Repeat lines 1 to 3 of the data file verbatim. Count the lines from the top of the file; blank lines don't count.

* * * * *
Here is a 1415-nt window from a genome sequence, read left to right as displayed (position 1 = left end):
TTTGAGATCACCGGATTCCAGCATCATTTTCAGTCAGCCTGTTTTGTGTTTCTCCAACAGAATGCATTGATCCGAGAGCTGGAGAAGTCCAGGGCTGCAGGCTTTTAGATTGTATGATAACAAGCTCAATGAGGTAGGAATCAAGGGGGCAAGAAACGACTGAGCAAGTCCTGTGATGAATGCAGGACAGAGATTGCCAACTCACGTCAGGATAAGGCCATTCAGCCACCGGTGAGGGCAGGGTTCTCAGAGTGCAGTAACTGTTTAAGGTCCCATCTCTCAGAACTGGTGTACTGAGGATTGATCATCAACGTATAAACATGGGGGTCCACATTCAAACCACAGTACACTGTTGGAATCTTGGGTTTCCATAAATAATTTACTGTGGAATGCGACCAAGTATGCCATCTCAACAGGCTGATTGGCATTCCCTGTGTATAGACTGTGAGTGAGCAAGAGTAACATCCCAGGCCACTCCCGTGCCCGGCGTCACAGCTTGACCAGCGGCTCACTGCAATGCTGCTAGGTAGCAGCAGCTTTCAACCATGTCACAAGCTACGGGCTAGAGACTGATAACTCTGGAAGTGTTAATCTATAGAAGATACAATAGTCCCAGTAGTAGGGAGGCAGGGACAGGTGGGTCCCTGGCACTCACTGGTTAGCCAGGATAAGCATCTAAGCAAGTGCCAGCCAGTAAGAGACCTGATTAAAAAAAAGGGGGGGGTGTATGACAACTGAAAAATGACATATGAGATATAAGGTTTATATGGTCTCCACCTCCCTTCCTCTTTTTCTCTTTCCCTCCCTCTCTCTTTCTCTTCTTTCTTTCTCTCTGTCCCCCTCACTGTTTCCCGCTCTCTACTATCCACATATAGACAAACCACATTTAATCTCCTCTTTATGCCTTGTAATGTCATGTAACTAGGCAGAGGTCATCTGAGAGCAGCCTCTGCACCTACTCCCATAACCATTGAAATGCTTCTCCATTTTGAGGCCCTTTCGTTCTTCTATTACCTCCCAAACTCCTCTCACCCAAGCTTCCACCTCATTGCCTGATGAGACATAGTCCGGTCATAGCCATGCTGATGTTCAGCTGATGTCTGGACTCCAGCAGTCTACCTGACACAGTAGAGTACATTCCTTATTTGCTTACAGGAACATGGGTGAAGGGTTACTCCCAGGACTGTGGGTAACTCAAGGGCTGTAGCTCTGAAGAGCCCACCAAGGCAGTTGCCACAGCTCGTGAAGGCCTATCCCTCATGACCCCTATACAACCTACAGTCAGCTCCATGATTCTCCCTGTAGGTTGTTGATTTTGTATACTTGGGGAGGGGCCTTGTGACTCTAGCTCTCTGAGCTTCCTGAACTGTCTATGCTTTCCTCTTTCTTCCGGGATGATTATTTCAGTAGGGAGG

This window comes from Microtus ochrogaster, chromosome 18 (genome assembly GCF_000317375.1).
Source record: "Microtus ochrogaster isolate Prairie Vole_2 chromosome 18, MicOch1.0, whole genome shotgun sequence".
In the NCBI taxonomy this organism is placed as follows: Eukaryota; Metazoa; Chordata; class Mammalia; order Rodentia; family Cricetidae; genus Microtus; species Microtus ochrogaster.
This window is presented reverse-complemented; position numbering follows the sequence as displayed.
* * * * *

Here is a 1415-nt window from a genome sequence, read left to right as displayed (position 1 = left end):
TTTGAGATCACCGGATTCCAGCATCATTTTCAGTCAGCCTGTTTTGTGTTTCTCCAACAGAATGCATTGATCCGAGAGCTGGAGAAGTCCAGGGCTGCAGGCTTTTAGATTGTATGATAACAAGCTCAATGAGGTAGGAATCAAGGGGGCAAGAAACGACTGAGCAAGTCCTGTGATGAATGCAGGACAGAGATTGCCAACTCACGTCAGGATAAGGCCATTCAGCCACCGGTGAGGGCAGGGTTCTCAGAGTGCAGTAACTGTTTAAGGTCCCATCTCTCAGAACTGGTGTACTGAGGATTGATCATCAACGTATAAACATGGGGGTCCACATTCAAACCACAGTACACTGTTGGAATCTTGGGTTTCCATAAATAATTTACTGTGGAATGCGACCAAGTATGCCATCTCAACAGGCTGATTGGCATTCCCTGTGTATAGACTGTGAGTGAGCAAGAGTAACATCCCAGGCCACTCCCGTGCCCGGCGTCACAGCTTGACCAGCGGCTCACTGCAATGCTGCTAGGTAGCAGCAGCTTTCAACCATGTCACAAGCTACGGGCTAGAGACTGATAACTCTGGAAGTGTTAATCTATAGAAGATACAATAGTCCCAGTAGTAGGGAGGCAGGGACAGGTGGGTCCCTGGCACTCACTGGTTAGCCAGGATAAGCATCTAAGCAAGTGCCAGCCAGTAAGAGACCTGATTAAAAAAAAGGGGGGGGTGTATGACAACTGAAAAATGACATATGAGATATAAGGTTTATATGGTCTCCACCTCCCTTCCTCTTTTTCTCTTTCCCTCCCTCTCTCTTTCTCTTCTTTCTTTCTCTCTGTCCCCCTCACTGTTTCCCGCTCTCTACTATCCACATATAGACAAACCACATTTAATCTCCTCTTTATGCCTTGTAATGTCATGTAACTAGGCAGAGGTCATCTGAGAGCAGCCTCTGCACCTACTCCCATAACCATTGAAATGCTTCTCCATTTTGAGGCCCTTTCGTTCTTCTATTACCTCCCAAACTCCTCTCACCCAAGCTTCCACCTCATTGCCTGATGAGACATAGTCCGGTCATAGCCATGCTGATGTTCAGCTGATGTCTGGACTCCAGCAGTCTACCTGACACAGTAGAGTACATTCCTTATTTGCTTACAGGAACATGGGTGAAGGGTTACTCCCAGGACTGTGGGTAACTCAAGGGCTGTAGCTCTGAAGAGCCCACCAAGGCAGTTGCCACAGCTCGTGAAGGCCTATCCCTCATGACCCCTATACAACCTACAGTCAGCTCCATGATTCTCCCTGTAGGTTGTTGATTTTGTATACTTGGGGAGGGGCCTTGTGACTCTAGCTCTCTGAGCTTCCTGAACTGTCTATGCTTTCCTCTTTCTTCCGGGATGATTATTTCAGTAGGGAGG

This window comes from Microtus ochrogaster, chromosome 18 (genome assembly GCF_000317375.1).